The Medical Library Association Guide to Cancer Information: Authoritative, Patient-Friendly Print, and Electronic Resources

By Felber, Sue H. | Journal of the Medical Library Association, April 2008 | Go to article overview

The Medical Library Association Guide to Cancer Information: Authoritative, Patient-Friendly Print, and Electronic Resources


Felber, Sue H., Journal of the Medical Library Association


Volk, Ruti Mails. The Medical Library Association Guide to Cancer Information: Authoritative, Patient-Friendly Print, and Electronic Resources. New York, NY: NealSchuman Publishers, 2007. 331 p. $76.50, members; $85.00, nonmembers. ISBN: 978-1-55570-585.5

Are you having trouble finding authoritative information about cancer or evaluating what resources you do find for patients and the public? Cancer questions abound in library reference work because the prevalence and impact of cancer affects huge numbers of people each year with new diagnoses, treatments, and survivor issues. Most people have been touched by cancer through their personal experiences or the illness of family, friends, or community members. The Medical Library Association Guide to Cancer Information provides an excellent starting point for answering cancer questions in all types of libraries and for a wide diversity of people.

Having served as librarian for the Patient Education Resource Center at the University of Michigan Comprehensive Cancer Center since 1999, Volk brings a wealth of experience to her book. She also knows the importance of knowledge about cancer for patients and families from the personal experience of her young daughter's brain cancer. As she states in her preface, she hopes that knowledge about the disease will empower patients and families to make informed decisions. Volk's book is indeed valuable to patients, families, and librarians who deal with providing cancer information to the public.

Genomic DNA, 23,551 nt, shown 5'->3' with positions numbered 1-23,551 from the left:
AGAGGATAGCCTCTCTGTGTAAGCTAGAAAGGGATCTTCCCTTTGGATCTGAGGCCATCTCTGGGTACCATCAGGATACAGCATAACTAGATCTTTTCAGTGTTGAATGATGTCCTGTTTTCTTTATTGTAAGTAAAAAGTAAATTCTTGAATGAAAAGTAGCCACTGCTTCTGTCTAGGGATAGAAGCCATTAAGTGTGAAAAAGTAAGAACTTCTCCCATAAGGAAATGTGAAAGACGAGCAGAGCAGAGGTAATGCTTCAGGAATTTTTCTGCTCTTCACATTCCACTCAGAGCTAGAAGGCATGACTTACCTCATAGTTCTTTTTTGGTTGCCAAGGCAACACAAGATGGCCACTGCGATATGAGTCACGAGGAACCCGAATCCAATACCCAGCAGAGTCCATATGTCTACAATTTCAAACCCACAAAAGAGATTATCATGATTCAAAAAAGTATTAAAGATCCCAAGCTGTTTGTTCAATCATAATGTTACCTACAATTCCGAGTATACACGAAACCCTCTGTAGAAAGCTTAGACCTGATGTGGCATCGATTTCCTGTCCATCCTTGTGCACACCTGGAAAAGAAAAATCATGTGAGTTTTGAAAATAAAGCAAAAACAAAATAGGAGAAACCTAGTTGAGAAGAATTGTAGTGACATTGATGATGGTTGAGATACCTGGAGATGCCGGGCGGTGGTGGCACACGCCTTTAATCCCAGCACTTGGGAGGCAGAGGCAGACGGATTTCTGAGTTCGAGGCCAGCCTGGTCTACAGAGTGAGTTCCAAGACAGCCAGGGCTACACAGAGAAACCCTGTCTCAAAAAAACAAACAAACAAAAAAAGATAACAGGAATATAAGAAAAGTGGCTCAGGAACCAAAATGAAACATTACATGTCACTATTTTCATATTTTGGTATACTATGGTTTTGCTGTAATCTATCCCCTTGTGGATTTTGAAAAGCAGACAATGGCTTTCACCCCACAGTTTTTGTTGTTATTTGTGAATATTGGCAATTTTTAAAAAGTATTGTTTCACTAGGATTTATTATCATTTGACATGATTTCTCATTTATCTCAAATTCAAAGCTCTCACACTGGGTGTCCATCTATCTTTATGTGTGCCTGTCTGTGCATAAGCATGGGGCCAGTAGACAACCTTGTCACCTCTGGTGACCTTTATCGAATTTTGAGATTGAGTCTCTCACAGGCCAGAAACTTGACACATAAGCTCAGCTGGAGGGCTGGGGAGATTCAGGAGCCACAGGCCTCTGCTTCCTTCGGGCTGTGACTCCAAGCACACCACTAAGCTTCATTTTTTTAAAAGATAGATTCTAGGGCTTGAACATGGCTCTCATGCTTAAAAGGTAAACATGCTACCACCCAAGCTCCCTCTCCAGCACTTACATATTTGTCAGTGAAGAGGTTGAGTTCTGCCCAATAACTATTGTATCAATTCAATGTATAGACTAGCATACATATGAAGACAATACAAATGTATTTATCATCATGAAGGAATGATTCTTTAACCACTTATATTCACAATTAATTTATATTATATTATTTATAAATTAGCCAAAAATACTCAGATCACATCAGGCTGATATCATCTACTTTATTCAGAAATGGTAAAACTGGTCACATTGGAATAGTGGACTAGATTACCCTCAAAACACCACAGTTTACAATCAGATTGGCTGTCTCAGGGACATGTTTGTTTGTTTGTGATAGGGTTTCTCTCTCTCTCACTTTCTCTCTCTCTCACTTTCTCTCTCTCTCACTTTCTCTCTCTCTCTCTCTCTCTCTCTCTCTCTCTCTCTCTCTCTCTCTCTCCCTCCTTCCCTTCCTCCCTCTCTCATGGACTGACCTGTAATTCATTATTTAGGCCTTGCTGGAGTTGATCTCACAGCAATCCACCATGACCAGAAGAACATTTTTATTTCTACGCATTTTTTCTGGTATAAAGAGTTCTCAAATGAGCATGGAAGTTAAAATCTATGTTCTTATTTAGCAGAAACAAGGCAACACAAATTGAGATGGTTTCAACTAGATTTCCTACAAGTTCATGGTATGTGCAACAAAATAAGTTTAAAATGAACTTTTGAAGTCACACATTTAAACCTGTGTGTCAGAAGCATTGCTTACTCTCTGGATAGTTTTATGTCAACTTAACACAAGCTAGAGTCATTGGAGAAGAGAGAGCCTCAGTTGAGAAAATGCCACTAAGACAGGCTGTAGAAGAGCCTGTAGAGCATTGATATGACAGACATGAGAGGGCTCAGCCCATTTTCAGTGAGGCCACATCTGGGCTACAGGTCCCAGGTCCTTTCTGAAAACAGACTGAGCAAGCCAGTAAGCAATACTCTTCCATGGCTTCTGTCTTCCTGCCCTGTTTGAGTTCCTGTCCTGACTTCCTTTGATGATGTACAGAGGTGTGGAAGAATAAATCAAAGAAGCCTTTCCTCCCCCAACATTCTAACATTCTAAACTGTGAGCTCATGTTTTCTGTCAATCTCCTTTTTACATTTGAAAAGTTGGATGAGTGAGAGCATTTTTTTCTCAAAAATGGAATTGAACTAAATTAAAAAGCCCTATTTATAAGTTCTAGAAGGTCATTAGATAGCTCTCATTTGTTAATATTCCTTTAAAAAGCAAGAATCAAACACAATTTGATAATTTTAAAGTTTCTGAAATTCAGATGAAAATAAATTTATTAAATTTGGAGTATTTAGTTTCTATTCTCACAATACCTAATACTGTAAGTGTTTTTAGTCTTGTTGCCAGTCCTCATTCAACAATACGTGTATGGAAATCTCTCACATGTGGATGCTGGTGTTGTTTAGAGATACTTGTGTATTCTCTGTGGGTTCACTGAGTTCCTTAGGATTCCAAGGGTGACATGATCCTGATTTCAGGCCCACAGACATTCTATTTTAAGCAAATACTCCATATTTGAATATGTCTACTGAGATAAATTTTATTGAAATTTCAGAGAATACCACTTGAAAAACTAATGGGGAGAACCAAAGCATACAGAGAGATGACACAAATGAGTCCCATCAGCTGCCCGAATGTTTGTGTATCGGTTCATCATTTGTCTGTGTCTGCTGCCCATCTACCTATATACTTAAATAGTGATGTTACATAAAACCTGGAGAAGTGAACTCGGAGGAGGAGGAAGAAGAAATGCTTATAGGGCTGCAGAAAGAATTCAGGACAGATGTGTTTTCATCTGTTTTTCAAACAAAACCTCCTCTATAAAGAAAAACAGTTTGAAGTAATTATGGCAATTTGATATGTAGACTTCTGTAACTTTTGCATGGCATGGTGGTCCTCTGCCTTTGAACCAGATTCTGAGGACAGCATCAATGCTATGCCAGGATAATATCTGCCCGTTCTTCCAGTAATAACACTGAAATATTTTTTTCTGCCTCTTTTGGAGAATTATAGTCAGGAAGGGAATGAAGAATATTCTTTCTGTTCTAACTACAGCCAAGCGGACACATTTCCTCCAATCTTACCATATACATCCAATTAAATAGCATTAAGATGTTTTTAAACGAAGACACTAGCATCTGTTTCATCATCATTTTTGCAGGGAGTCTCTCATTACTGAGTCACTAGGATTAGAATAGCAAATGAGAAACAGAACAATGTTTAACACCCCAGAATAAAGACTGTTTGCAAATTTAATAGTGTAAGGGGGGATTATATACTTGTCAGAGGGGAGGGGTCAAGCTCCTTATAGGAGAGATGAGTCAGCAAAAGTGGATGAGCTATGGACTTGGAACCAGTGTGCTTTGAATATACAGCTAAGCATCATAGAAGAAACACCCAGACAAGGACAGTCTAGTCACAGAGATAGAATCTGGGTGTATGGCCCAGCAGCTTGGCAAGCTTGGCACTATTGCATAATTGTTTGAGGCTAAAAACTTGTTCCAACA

Volk wrote this book "to enable patients and caregivers to identify and evaluate the most authoritative, unbiased quality information sources in lay language to match a specific information request" and to help librarians with collection development (p. xiv). To this end, Volk created short information guides that have a few carefully selected sources to be used as starting points for information gathering. Because cancer is an overall term for more than a hundred specific types of the disease, the challenge of answering questions can be overwhelming. In addition, the diversity of patients and their situations makes finding answers from the right information resource and providing that information at the right time for patrons a constant process for librarians.

Volk presents this information in three parts. Part I provides a concise groundwork of knowledge to provide cancer information to the public, explains key concepts and terms, and describes the most important general cancer information resources. …

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